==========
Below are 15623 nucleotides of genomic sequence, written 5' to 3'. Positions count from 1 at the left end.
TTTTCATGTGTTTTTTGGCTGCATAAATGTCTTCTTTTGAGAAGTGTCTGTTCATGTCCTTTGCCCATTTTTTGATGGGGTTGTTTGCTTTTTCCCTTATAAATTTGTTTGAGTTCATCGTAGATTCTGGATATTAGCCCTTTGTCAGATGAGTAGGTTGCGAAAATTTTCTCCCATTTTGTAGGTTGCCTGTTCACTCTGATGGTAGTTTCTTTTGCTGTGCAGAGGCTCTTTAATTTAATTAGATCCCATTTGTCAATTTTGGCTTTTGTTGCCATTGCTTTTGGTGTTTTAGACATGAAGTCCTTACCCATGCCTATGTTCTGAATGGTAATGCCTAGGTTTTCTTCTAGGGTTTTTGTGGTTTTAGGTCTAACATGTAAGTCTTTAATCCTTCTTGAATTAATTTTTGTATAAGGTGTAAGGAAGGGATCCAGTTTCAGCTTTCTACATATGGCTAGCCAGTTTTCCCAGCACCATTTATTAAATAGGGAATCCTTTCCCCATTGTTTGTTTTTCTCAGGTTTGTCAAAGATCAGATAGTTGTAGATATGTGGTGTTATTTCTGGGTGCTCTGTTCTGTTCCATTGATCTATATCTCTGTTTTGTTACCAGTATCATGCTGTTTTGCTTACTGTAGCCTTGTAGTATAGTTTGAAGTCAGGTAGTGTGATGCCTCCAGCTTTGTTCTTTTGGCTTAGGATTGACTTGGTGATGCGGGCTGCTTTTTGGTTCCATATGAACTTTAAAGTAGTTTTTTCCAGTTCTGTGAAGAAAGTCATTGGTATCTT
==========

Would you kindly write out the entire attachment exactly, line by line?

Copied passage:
Below are 15623 nucleotides of genomic sequence, written 5' to 3'. Positions count from 1 at the left end.
TTTTCATGTGTTTTTTGGCTGCATAAATGTCTTCTTTTGAGAAGTGTCTGTTCATGTCCTTTGCCCATTTTTTGATGGGGTTGTTTGCTTTTTCCCTTATAAATTTGTTTGAGTTCATCGTAGATTCTGGATATTAGCCCTTTGTCAGATGAGTAGGTTGCGAAAATTTTCTCCCATTTTGTAGGTTGCCTGTTCACTCTGATGGTAGTTTCTTTTGCTGTGCAGAGGCTCTTTAATTTAATTAGATCCCATTTGTCAATTTTGGCTTTTGTTGCCATTGCTTTTGGTGTTTTAGACATGAAGTCCTTACCCATGCCTATGTTCTGAATGGTAATGCCTAGGTTTTCTTCTAGGGTTTTTGTGGTTTTAGGTCTAACATGTAAGTCTTTAATCCTTCTTGAATTAATTTTTGTATAAGGTGTAAGGAAGGGATCCAGTTTCAGCTTTCTACATATGGCTAGCCAGTTTTCCCAGCACCATTTATTAAATAGGGAATCCTTTCCCCATTGTTTGTTTTTCTCAGGTTTGTCAAAGATCAGATAGTTGTAGATATGTGGTGTTATTTCTGGGTGCTCTGTTCTGTTCCATTGATCTATATCTCTGTTTTGTTACCAGTATCATGCTGTTTTGCTTACTGTAGCCTTGTAGTATAGTTTGAAGTCAGGTAGTGTGATGCCTCCAGCTTTGTTCTTTTGGCTTAGGATTGACTTGGTGATGCGGGCTGCTTTTTGGTTCCATATGAACTTTAAAGTAGTTTTTTCCAGTTCTGTGAAGAAAGTCATTGGTATCTT